FIG. 5 illustrates a hardware embodiment of the method illustrated in FIG. 4. A power sustain command or a signal representing the receipt of a power sustain command triggers a one shot monostable multivibrator 400. The length of the resulting pulse output by the monostable multivibrator 400 is determined by the RC time product of resistor R1 and capacitor C1. The pulse acts to reset counter 410. Without a reset signal, the counter 410 counts for every clock CLK from an initial count level. When the counter counts to the highest threshold value, Thresh1, the flag, Thresh1 Flag, goes high. This causes the inverter 414 to output a low value to AND gate 412 which prevents the clock CLK from causing the counter 410 to increment. The clock CLK may be internally provided in the monitor. Through a bank of comparators, the time count is compared to a first threshold, per comparator 420, a second threshold, per comparator 430, and so forth, to an Nth comparator, per comparator 440. There may be fewer or more comparators in the bank of comparators than three, such as two or five. Threshold flags are generated. A priority scheme is provided such that, as indicated in FIG. 3, the first threshold flag takes precedence. These flag bits may be latched and interpreted by a microprocessor in the interface which controls the power mode of the monitor.
Alternately, the timer may count down to a power conservation mode level. The computer system may send a power sustain command every n time units, where the time units may be minutes, seconds, or milliseconds, or some other period of time. An advantage of the present invention is the greater flexibility it offers in adjusting the time period of the power sustain command, an advantage that cannot be achieved through the use of vertical and horizontal sync signals. The monitor may set a timer to an initial count value that is not reached by the timer before the next power sustain command. If the monitor receives the power sustain command from the computer system, it simply may reset the timer. If no command is received and the timer expires or reaches a threshold value, the monitor enters a low power or off state until it receives a new command from the computer system. It may be desirable to allow the lapse of several power sustain command periods before entering a power conservation mode to prevent premature switching between power conservation modes. The timer may be programmable through commands from the computer system.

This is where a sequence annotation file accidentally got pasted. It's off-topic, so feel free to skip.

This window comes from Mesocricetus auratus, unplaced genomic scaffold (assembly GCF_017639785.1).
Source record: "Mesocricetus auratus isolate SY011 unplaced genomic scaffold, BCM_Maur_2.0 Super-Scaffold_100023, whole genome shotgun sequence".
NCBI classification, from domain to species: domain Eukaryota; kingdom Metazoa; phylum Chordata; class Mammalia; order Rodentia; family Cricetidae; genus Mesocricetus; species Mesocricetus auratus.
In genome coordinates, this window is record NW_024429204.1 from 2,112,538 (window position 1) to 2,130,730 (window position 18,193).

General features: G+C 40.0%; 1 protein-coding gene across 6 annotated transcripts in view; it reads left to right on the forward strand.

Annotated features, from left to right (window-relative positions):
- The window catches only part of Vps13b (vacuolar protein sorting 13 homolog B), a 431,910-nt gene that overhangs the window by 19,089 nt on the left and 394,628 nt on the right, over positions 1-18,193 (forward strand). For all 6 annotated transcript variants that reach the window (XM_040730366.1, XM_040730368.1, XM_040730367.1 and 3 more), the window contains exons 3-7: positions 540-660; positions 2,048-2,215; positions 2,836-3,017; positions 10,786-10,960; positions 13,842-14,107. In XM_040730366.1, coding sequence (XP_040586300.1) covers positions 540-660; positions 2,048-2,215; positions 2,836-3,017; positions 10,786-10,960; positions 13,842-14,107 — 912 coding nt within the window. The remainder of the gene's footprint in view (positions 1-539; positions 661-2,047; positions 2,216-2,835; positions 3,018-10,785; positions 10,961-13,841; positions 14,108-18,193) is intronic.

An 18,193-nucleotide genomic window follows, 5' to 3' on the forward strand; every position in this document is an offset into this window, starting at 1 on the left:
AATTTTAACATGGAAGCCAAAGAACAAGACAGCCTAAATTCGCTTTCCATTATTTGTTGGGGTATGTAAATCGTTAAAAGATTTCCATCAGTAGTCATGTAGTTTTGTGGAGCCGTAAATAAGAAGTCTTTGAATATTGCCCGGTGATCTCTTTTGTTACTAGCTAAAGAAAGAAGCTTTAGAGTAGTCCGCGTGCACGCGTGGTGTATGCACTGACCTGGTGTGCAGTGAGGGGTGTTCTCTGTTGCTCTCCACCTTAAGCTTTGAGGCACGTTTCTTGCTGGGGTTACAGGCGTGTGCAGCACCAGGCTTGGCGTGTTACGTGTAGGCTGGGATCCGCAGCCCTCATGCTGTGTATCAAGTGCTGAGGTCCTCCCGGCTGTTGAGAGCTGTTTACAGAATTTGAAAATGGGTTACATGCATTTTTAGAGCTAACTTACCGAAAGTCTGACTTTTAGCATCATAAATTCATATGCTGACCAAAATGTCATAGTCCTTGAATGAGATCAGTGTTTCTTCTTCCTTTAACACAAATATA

The timer may include any hardware mechanism or software process that tracks the time. For example, it may be implemented through a monitor circuit which includes a monitor based clock. The timer may not even use a counting scheme. For example, the timer may include a capacitor that charges through a known resistance value, as shown in FIG. 6. When a Power Sustain Command is received, a simple transistor Q1 circuit shunts this capacitor to substantially discharge it. If no command is received, the capacitor C2 continues to charge through a rate directly proportional to R2 * C2 until it reaches a threshold voltage that is detected by a comparator or other device BUFFER, such as an input gate, that detects a positive high value and initiates a new power state. In another example, the counter may receive time information from an external source, such as the global position system, and perform arithmetic and other suitable operations to obtain time-lapse information. Two or more timing circuits having different RC time constants may be used to provide multiple timing threshold levels.